D. hirsuta is unique in its combination of having bristles, no air pores or network of lines on its thalli, and stalked receptacles, and is therefore unlikely to be confused with other Marchantiales species growing in damp shady habitats, such as Conocephalum conicum and C. salebrosum (p. 255), Lunularia cruciata (p. 252) and Marchantia polymorpha (p. 258), all of which have conspicuous air pores on the upper surface.

This is a rare, oceanic liverwort growing in shady, humid places by streams and waterfalls, usually on rocks or earthy banks that are often or always moist or wet, under boulders or in caves and shady recesses. Dumortiera-hirsuta.pdf (

A couple of other beautiful bryophytes from the dripping well.

The liverwort: Endive Pellia, Pellia endiviifolia, showing its beautiful autumn/winter growth form; In autumn and early winter they develop numerous, narrow (to about 6 mm wide) branches at the tips (see right photograph) which are sometimes so abundant that they obscure the broader thalli on which they have developed. Pellia-endiviifolia.pdf (

The moss Shining Hooker, Hookeria lucens

The shoots of H. lucens are 2–6 cm long, pale or bright green, and are rather 2-dimensional, although the flattening is not as extreme as in genera such as Fissidens or Schistostega. The most striking character of the leaves is the enormous, more or less hexagonal cells which are visible to the naked eye and extend to the margins (there is no border of narrow cells). The leaves are about 5 mm long, 3 mm wide, rounded at the tip and have no nerve. The dark brown capsules are quite common, about 2 mm long, borne on a seta about 2 cm tall, and carried horizontally or sloping slightly downwards.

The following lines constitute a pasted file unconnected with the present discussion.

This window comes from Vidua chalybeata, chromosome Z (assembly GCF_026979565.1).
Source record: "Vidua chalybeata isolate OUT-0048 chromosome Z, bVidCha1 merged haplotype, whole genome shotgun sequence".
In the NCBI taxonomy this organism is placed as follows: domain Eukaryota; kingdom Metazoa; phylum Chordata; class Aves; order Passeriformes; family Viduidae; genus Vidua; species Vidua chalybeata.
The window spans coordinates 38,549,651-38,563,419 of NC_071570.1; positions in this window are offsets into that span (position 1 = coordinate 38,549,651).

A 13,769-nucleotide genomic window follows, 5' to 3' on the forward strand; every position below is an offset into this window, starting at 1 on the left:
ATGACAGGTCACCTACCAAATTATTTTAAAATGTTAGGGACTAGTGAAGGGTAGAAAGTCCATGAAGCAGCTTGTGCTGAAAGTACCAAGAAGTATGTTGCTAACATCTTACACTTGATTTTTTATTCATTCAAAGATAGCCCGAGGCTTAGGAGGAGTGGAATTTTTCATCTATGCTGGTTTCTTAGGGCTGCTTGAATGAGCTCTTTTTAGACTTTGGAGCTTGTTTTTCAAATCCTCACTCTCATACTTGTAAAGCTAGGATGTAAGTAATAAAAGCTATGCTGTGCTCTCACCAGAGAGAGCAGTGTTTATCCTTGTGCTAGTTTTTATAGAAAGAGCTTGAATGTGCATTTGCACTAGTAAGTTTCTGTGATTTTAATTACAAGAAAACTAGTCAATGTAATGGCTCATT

The Sessile Oak and its Polypody Ferns

On this Sessile Oak, Quercus petraea, half way down Fairlight Glen, close to where the north-south path above the beach intersects with the east-west path, there were lots of epiphytic Polypody ferns Polypodium sp. prob. P. interjectum. Polypodium growing epiphytically on trees is rare in Sussex. I have only seen it before in Furnace Wood near Herons Ghyll and at Fore Wood near Crowhurst, but not on Sessile Oak. I have seen lots of Polypodium fern on Sessile Oak in temperate rain forests in Snowdonia and North West Scotland ; see Coed Felenrhyd and Llennyrch, Maentwrog, Wales. Wild flowers, ferns, bryophytes & lichens. 15.08.23 and Scotland 6: Glen Nant. NNR; temperate rain forest. 13.05.23

Put more simply: temperate rainforests are very damp woodlands – so damp that plants grow on other plants. These plants are known as ‘epiphytes’. If you want to recognise temperate rainforest in Britain, the key indicator is an abundance of mosses, lichens and polypody ferns festooning the branches and trunks of trees. What is a temperate rainforest? – Lost Rainforests of Britain

Rainforests in the UK are part of the Coastal Temperate Rainforest biome and can be found in pockets on our Atlantic coasts. They occur where there is a wet and humid climate, clean air, and coastal and/or upland ancient woodland. It does not matter how often I visit them, it always takes my breath away that we have rainforests right here on our magnificent Isles. These drippy, green woodlands are mystical, magical places where moss, ferns and lichens ramble over crags, boulders and cover entire trees and river gorges.

Dorset is too far east for a rainforest, yet our woodlands still harbour the evergreen flat fronds of the little polypody ferns that cling to the crevices of moss-covered branches. Ferns are ancient plants that first appeared about 400 million years ago. Rather than flowers with seeds, they reproduce by spores carried by the wind and can survive for decades in the soil. Meditations in nature: Ferns of the rainforest | The New Blackmore Vale Magazine | In Print & Online